Q.S.O.S. Spotlight

The Q.S.O.S. archives are full of stories about starting to quilt. It seems that everyone has a great story about how they “caught the quilting bug”. There are stories about learning the basics from family members, world-renowned teachers and even internet tutorials! But there are also many stories about teaching others to quilt–from daughters, to grandsons, to whole groups at a local guild or quilt shop. Today’s Q.S.O.S. Spotlight features two stories about helping future generations catch the bug!

Sandra McLeod of Texas says:

14-31-E8B-1-McLeodB“I am teaching my granddaughter to quilt. She’s eight. And we have finished two quilts now. I have her doing little blocks, I just pick up scraps from my quilt room, and I make strips a certain width . I have her sew two together, and then a fat strip on the end. We just put it in rows, and it’s just cute. Then, she picks out the border . Now, I’ve got her working on a charity quilt. Now, her seams aren’t always straight, but she likes to turn on the television while she’s working. So, she looks up at the TV at the same time she sews. So, those come out. But I don’t say anything to her, I just take it out, and pretty soon I slip that to her again and say ‘sew this.’ I don’t get to play with her all that often, but I am hoping that this is teaching another generation the pleasure that I’ve had in this.”

Elaine Evans of Vermont shares a story about teaching a young visitor to the United States to quilt:

14-31-C75-1-VT05819-026Evans.a

“When I had an ESL [English as a Second Language.] student stay with me one summer,she came into the house and I took her into the bedroom. I said, ‘Well, this is your bedroom. There’s a hand-made quilt on your bed. I’d rather you didn’t eat on it or drink on it or anything like that, to mess it up and make it look terrible.’ She said, ‘Okay.’ She was a very nice young girl. She just loved the quilt. Of course, she said, ‘Do you have other quilts?’ I said, ‘Yes. Do you want to see them?’ She said, ‘Yes! They’re so pretty.’ She said, ‘Can we make one?’ I said, ‘Yeah, I think we can do that. What do you want to do?’ She said, ‘The maple leaves are so pretty, can we make a Maple Leaf?’ So we made a Maple Leaf that year. I showed her how to cut it. I showed her how to sew it. She sewed almost all of it. I did a few leaves for her. We got the squares all sewed together and we made a twin-sized quilt. She said, ‘Okay, do you want to tie it or do you want to quilt it?’ She said, ‘Your quilting is so pretty. Can we quilt it?’ [both laugh.] I said, ‘Yeah,’ but I said, ‘you’re going to have to quilt it, too. I’m not going to do it myself. You’re going to help.’ So she did and she sat there and she learned to quilt. She finished the quilt before she left, at the end of the six-weeks that she was here. She took it back home. Her mom was just flabbergasted. She said, ‘You taught my daughter how to quilt! That was just fantastic.’ A couple of weeks later, I got a package in the mail. It was all Japanese fabric. She had sent it to me because I had taught her daughter [Akiko.] how to quilt.”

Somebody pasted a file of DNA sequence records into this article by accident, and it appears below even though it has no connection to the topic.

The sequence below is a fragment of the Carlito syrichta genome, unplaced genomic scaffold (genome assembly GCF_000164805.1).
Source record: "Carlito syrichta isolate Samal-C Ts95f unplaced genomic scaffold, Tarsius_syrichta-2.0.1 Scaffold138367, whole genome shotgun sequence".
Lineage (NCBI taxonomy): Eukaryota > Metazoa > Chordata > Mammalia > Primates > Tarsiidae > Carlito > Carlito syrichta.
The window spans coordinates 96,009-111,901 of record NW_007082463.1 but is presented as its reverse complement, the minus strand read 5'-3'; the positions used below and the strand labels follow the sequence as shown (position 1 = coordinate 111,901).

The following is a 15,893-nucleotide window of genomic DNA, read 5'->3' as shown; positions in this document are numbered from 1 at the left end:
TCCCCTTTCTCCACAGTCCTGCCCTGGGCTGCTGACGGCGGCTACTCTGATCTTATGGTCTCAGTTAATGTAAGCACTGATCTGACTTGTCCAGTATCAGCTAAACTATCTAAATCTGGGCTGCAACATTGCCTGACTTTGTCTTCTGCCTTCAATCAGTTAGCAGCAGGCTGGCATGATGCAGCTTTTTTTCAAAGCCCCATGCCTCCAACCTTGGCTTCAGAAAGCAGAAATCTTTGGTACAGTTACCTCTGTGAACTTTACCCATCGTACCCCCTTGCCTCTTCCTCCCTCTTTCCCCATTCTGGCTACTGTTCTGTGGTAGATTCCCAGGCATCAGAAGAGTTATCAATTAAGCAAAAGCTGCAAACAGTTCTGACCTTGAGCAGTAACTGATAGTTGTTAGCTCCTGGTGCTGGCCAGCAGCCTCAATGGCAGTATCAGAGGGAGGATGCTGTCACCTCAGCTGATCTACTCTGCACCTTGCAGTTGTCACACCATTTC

Want to keep reading? You can see other stories about learning and teaching quiltmaking (and more!) at the Quilters’ S.O.S.- Save Our Stories page on the Alliance’s site.

EmmaParker

Posted by Emma Parker
Project Manager,  Quilters’ S.O.S.- Save Our Stories
qsos@quiltalliance.org

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About quiltalliance

The Quilt Alliance is a nonprofit 501c3 organization established in 1993 whose mission is to document, preserve, and share our International quilt heritage by collecting the rich stories that historic and contemporary quilts, and their makers, tell about our nation's diverse peoples and their communities. In support of this mission, the Alliance brings together quilt makers and designers, the quilt industry, quilt scholars and teachers, and quilt collectors to further the following goals: To promote the understanding of the quilt as an important grassroots art form. To make information about quilts available to a broad public. To educate the public about the importance of documenting quilts and quiltmakers so that their stories will not be lost.

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